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Abstract

This essay encounters configurations of “woman” in the space of rhetoric and democracy. By “configuration” we mean how a woman is postured and positioned in this space. We deal in ancient Athens recognizing that an ancient conceptual space called rhetoric, an art or techne of civic discourse, is embedded in the contemporary lived space of American civic discourse always constructing the rhetorical figure of woman and continuously under construction. We explore this conceptual space rhetorically, that is, not to articulate the feelings or meanings the space would have had for the ancient Athenians, but rather to articulate how this conceptual space still figures “woman.” The articulation of conceptual and lived spaces is therefore our framework for seeing power relations and exploring communicative relations in terms of gender, sexuality, and citizenry. Drawing from such diverse fields as philosophy, rhetoric, architecture, classics, archeology, mythology, and women’s studies, we theorize space, experiencing it as active, energetic, and productive, rather than as a backdrop, or a scene, or a place in which things happen(ed). Our lived experience of rhetoric and democracy is shaped by the agora, the civic space of ancient Athens. We are struck by the Temple of Hephaestus, which sits above the bouleterion, the place of civic deliberation and persuasion for the ancient Greeks. We experience the domination of “woman,” both in terms of physical space and conceptual space. Our experience of this domination entails an act of seeing (ie. theorizing from the Greek theorien, to see) her capture, trade, domestication, commodification, and silencing in the space of rhetoric and democracy. Moreover, we see, hence we theorize, the ways in which this domination of “woman” is considered necessary to create civilization, hence how this domination came to be celebrated, lucrative, virtuous, ideal, and prized. Our act of seeing exposes how the space of rhetoric and democracy has traditionally dominated “woman,” and in our exposé, we become aware of the wares and ware of civic exchange. We experience this awareness as a limen, a space of intersection where woman can affirm woman.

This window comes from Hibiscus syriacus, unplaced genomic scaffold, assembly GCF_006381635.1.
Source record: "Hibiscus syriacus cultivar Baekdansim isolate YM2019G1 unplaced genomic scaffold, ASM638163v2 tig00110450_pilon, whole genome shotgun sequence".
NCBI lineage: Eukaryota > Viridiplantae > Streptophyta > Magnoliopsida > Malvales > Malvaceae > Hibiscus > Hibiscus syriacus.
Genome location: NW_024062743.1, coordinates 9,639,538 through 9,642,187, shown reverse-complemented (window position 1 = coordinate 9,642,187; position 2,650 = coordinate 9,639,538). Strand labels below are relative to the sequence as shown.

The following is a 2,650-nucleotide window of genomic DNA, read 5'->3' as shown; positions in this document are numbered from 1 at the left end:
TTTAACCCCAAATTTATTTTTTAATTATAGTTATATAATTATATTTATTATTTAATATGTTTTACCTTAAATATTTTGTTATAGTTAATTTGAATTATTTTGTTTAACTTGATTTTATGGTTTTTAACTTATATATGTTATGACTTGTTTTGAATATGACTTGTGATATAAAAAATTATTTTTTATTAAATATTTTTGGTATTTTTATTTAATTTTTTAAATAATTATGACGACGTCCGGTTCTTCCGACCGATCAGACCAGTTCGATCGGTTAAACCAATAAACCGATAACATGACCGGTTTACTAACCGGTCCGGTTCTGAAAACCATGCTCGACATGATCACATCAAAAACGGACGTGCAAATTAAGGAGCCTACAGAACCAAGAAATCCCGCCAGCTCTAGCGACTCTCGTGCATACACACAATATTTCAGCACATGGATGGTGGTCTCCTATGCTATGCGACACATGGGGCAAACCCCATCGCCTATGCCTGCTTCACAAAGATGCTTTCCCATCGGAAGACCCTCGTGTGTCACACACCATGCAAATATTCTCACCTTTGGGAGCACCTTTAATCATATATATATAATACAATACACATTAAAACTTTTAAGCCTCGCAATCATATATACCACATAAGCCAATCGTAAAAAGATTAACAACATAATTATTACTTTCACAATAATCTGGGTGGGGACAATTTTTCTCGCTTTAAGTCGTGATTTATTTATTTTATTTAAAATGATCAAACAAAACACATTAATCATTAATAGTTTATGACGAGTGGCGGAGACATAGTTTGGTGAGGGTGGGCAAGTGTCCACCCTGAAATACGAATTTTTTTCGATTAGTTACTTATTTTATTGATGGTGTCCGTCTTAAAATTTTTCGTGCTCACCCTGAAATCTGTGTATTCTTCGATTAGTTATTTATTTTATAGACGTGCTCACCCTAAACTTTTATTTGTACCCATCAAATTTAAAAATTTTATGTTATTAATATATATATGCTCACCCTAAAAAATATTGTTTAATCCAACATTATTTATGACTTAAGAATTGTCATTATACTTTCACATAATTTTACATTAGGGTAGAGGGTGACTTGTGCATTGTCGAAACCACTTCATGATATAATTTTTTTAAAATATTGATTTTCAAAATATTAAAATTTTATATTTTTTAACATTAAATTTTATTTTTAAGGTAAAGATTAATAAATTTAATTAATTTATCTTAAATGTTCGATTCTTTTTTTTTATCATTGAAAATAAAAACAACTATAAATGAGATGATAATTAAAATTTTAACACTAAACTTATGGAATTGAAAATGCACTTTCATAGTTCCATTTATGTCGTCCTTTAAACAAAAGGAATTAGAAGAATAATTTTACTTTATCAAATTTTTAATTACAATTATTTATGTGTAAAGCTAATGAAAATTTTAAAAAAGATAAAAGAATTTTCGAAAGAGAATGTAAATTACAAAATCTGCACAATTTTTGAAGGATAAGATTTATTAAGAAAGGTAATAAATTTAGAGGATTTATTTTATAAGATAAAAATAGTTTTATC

Note on the Author

Mari Lee Mifsud is an Associate Professor of Rhetoric in the Department of Rhetoric and Communication Studies, University of Richmond.

Jane Sutton is an Associate Professor of Communication Arts and Sciences in the Department of Communication Arts and Sciences, Pennsylvania State University, York, PA.

Lindsey Fox in an Honors Graduate in Rhetoric and Communication Studies, University of Richmond.

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